How did you decide to make a career change?
While working as an architect in Reykjavik in 2013, I renovated my house without much knowledge of the crafts involved in the process. I learned a lot and caught the woodworking bug. Carpentry is closely connected to design and as an architect, I like being able to build my designs.
How was your first product connected to what you do?
I define what I do as reimagining the known household items and furniture as they are, bare essentials. That is the ambition, at least. My first prototype that turned into a sellable product was a shoehorn. A hand-carved, time-consuming, simple product. But that was the way I wanted to make it.
What motivates you to create well made products?
For me, well made normally doesn’t involve perfect execution and polish. I mostly look at the proportions, design decisions, and the use of materials. I love figuring things out in my workshop. The woodworker in me is trying to understand the designer in me, and connecting the dots between arriving at a decision. Everything is made by me.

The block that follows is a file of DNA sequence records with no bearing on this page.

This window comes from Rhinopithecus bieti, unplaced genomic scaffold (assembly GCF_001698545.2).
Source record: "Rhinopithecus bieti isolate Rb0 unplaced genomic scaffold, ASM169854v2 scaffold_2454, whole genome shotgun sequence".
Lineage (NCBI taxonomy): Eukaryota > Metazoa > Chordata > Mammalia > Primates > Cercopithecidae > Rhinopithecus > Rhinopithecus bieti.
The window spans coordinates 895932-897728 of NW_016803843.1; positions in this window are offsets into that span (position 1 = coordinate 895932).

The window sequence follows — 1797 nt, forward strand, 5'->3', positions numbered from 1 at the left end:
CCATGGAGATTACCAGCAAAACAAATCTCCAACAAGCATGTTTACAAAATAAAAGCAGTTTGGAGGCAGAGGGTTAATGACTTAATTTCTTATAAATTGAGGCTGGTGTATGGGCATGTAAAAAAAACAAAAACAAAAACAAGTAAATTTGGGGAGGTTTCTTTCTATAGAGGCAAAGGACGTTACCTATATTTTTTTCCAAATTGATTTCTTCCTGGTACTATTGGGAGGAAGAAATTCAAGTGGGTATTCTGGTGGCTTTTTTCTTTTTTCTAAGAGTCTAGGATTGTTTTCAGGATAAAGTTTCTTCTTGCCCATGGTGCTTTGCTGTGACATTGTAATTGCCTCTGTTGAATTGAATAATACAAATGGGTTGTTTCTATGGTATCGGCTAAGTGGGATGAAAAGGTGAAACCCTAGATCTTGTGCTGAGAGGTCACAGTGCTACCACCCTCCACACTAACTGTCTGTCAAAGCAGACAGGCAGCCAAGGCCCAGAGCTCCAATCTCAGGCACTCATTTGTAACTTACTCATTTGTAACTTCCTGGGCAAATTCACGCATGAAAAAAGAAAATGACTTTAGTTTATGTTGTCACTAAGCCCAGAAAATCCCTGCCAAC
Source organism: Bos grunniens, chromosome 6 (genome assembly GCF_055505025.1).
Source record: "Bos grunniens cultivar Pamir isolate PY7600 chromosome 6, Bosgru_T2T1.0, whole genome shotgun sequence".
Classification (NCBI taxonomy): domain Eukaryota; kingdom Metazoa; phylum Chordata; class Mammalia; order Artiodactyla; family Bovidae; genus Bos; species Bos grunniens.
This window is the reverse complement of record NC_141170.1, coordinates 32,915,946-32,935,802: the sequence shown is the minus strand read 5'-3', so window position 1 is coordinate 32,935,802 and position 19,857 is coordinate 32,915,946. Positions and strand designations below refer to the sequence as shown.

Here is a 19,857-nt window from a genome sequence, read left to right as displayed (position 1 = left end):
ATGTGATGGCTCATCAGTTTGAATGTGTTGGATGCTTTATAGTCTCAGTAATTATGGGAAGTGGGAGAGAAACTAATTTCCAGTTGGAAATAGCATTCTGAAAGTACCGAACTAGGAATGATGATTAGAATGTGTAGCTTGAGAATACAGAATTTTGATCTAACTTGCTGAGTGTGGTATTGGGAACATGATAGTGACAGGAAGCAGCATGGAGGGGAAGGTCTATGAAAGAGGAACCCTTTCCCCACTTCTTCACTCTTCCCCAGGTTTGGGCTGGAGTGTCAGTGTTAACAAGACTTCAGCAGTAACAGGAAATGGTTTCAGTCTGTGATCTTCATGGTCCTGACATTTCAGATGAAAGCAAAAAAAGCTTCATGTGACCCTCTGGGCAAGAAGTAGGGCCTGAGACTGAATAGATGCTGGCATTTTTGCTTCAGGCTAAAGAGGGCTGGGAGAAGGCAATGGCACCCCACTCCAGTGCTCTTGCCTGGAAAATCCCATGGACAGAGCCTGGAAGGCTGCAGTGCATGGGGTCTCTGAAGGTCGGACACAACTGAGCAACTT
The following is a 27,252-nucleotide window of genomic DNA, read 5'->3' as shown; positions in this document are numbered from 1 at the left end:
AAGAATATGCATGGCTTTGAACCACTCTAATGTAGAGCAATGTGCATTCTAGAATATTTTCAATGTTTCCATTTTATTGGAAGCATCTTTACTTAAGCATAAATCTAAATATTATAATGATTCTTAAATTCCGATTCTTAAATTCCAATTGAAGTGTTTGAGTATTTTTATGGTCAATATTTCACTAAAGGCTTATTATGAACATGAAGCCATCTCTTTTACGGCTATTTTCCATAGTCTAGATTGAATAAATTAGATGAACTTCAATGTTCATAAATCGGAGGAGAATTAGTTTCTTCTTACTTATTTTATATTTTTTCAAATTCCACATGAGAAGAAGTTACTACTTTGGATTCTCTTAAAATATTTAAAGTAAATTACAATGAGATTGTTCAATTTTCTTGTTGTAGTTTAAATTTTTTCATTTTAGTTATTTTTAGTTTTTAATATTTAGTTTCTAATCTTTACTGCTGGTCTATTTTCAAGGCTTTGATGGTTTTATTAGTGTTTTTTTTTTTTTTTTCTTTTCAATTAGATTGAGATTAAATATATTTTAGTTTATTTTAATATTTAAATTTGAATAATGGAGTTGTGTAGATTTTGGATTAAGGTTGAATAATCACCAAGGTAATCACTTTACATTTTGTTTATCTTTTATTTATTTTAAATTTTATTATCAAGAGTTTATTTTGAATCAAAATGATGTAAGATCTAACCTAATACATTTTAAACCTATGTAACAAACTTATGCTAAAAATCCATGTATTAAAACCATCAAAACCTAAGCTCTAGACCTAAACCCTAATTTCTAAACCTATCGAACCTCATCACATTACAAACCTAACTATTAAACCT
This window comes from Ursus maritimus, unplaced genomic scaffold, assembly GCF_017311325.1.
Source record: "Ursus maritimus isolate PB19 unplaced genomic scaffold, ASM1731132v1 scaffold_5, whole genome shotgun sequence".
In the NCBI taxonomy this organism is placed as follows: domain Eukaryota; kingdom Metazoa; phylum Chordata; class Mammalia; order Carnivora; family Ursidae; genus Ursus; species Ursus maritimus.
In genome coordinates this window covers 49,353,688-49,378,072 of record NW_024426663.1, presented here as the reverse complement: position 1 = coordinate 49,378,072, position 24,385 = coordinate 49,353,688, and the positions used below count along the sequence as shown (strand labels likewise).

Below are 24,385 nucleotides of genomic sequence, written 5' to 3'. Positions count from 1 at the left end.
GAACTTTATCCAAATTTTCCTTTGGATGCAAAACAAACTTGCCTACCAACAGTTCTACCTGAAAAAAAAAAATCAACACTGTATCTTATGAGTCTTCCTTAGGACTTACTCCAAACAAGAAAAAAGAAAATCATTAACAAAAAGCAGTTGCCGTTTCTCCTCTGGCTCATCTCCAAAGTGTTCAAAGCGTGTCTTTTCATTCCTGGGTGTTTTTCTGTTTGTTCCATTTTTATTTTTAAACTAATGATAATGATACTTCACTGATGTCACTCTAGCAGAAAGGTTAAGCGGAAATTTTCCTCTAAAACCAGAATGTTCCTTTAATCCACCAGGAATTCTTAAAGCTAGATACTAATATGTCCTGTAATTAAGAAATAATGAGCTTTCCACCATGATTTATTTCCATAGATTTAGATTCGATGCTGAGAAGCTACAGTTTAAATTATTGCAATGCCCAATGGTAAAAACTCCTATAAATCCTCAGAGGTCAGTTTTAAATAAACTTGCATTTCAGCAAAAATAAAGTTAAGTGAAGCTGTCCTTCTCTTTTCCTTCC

What are your specialisations in your craft?
My background as an architect gives me the ability to design things for a specific room or context. I often draw the project in 3D and visualize it for the customers, so they can see it close to reality. I seek inspiration in minimalism and try to unveil the core purpose of the object and focus on proportions and the material.